As public relations campaigns on health care legislation are ramped up over the next few weeks, Americans will do well to remember the storybook classic, The Wizard of Oz. The power of the Wizard was based on mystery, fear, and intimidation. Only after the intrepid travelers pulled back the curtain did they realize the Wizard was a mere mortal turning the cranks of a great smoke-belching machine. They were no longer afraid.
Congressional advocates of a single-payer system would like Americans to believe that a government Wizard will be superior to our current decentralized network of health care. The logic behind single-payer is that health care is too complicated for individuals to make their own choices and decisions. Decisions should be left to the Wizard.
Because paying for the promises is more difficult than anticipated, some in Congress want to make the Wizard even more powerful. To control costs, the House Majority Leader, Steny Hoyer, asked the Congressional Budget Office (CBO) to analyze the Obama Administration’s proposal to create an Independent Medicare Advisory Council (IMAC) that would give the Executive Branch the power to change Medicare payments to providers (hospitals, doctors, etc.). Those changes would go into effect unless a super-majority in Congress voted to block them. In essence, give more power to the Wizard (technically, under the Obama proposal, there would be five Wizards).
Is the greater concentration of power into the hands of a few political appointees really a good idea? By coincidence, just as the House left town for the August recess, the Centers for Medicare and Medicaid Services (CMS) announced the final FY 2010 payment rates for about 3,500 acute care hospitals, 400 long-term care hospitals, 200 freestanding Inpatient Rehabilitation Facilities, about 1,000 rehabilitation units in hospitals, and more than 15,000 skilled nursing facilities. The three final rules covering four payment systems put on public display on July 31 total a mere 2,314 pages.
The final rules made changes from the proposed rules that have important financial impact on our hospitals, nursing homes, etc. For example, under the proposed rule, inpatient rates for inpatient hospital services would have resulted in a decline in payments. The final rule provides a $1.9 billion increase in payments.
The rules also are abundantly clear that CMS is not some rogue agency operating on its own. The rules implement the laws Congress has passed and follow the decisions made by the political leadership provided by the Office of the Secretary, the Office of Management and Budget, and the White House.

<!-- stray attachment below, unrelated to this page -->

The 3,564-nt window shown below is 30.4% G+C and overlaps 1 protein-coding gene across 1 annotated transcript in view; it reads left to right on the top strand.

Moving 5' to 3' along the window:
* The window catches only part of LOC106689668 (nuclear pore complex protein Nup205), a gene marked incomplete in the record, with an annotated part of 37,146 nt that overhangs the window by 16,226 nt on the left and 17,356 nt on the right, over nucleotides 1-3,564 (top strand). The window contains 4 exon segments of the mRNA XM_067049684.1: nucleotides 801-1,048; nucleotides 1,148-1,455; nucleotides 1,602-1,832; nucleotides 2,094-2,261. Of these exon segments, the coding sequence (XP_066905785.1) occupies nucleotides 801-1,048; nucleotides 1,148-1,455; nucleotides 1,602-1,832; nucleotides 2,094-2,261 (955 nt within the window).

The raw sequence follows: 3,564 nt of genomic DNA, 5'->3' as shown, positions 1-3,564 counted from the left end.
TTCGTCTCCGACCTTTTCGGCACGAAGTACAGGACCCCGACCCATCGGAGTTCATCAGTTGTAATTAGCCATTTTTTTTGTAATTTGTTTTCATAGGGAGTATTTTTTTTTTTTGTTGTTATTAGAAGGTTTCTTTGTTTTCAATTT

In reality, it is highly doubtful that Congress would seriously consider such a dramatic shift in the balance of power between the Legislative and Executive Branches. If all the decisions are left to the Executive Branch, the hundreds of millions of dollars spent by hospitals, physicians, pharmaceutical companies, and health plans to influence Congress would dry up. Congress is not about to let that happen. Under the House bill, CBO estimates that Medicare payments to health plans, hospitals, nursing homes, home health agencies, and other providers will be reduced by more than $500 billion over the next ten years. Every health care lobbyist in Washington knows such decisions will be revisited many times over that period. This instability would be multiplied if the federal government were to expand its role over payment systems and regulatory structure as envisioned by the House bill.
In an essay, “How to Attract Capital,” from the 1960s, Walter Wriston wrote, “The second basic requirement for the attraction of capital is some reasonable expectation that the rules of the game will not be changed with any great frequency. Private capital can adapt itself to most rules, provided always that the expectation exists that the game will be played by those rules over a period of time. It is for this same reason that private capital is frightened away by direct economic controls. While the private investor willingly accepts the risks of the free market place, he almost inevitably shies away from situations where arbitrary decisions can make or break his business.”
Political interference in the health care market may be good for refilling campaign coffers and employment of high-priced lawyers looking for loopholes, but it is no way to run 16 percent of our entire economy. Congress has already messed up Medicare and Medicaid. It should keep its hands off of the rest of the health care system. The American people should not put their faith in a Wizard.